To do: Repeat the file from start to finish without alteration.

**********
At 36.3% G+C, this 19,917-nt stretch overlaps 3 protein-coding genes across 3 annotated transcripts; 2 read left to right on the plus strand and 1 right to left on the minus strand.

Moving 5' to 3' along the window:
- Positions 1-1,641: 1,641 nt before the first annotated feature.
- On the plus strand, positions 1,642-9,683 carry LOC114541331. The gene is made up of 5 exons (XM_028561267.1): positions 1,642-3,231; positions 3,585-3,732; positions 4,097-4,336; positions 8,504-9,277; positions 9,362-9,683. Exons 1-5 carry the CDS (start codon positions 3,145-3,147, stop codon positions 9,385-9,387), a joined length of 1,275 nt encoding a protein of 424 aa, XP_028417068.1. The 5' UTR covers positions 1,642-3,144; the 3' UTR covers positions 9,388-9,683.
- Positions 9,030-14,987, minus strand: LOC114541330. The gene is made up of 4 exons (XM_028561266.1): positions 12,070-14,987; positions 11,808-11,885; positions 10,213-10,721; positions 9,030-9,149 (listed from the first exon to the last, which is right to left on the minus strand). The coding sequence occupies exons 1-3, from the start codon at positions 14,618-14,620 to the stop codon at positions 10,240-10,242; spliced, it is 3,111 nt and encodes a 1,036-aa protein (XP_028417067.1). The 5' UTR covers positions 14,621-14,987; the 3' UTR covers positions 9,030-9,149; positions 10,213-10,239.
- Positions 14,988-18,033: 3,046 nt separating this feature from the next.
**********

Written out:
At 36.3% G+C, this 19,917-nt stretch overlaps 3 protein-coding genes across 3 annotated transcripts; 2 read left to right on the plus strand and 1 right to left on the minus strand.

Moving 5' to 3' along the window:
- Positions 1-1,641: 1,641 nt before the first annotated feature.
- On the plus strand, positions 1,642-9,683 carry LOC114541331. The gene is made up of 5 exons (XM_028561267.1): positions 1,642-3,231; positions 3,585-3,732; positions 4,097-4,336; positions 8,504-9,277; positions 9,362-9,683. Exons 1-5 carry the CDS (start codon positions 3,145-3,147, stop codon positions 9,385-9,387), a joined length of 1,275 nt encoding a protein of 424 aa, XP_028417068.1. The 5' UTR covers positions 1,642-3,144; the 3' UTR covers positions 9,388-9,683.
- Positions 9,030-14,987, minus strand: LOC114541330. The gene is made up of 4 exons (XM_028561266.1): positions 12,070-14,987; positions 11,808-11,885; positions 10,213-10,721; positions 9,030-9,149 (listed from the first exon to the last, which is right to left on the minus strand). The coding sequence occupies exons 1-3, from the start codon at positions 14,618-14,620 to the stop codon at positions 10,240-10,242; spliced, it is 3,111 nt and encodes a 1,036-aa protein (XP_028417067.1). The 5' UTR covers positions 14,621-14,987; the 3' UTR covers positions 9,030-9,149; positions 10,213-10,239.
- Positions 14,988-18,033: 3,046 nt separating this feature from the next.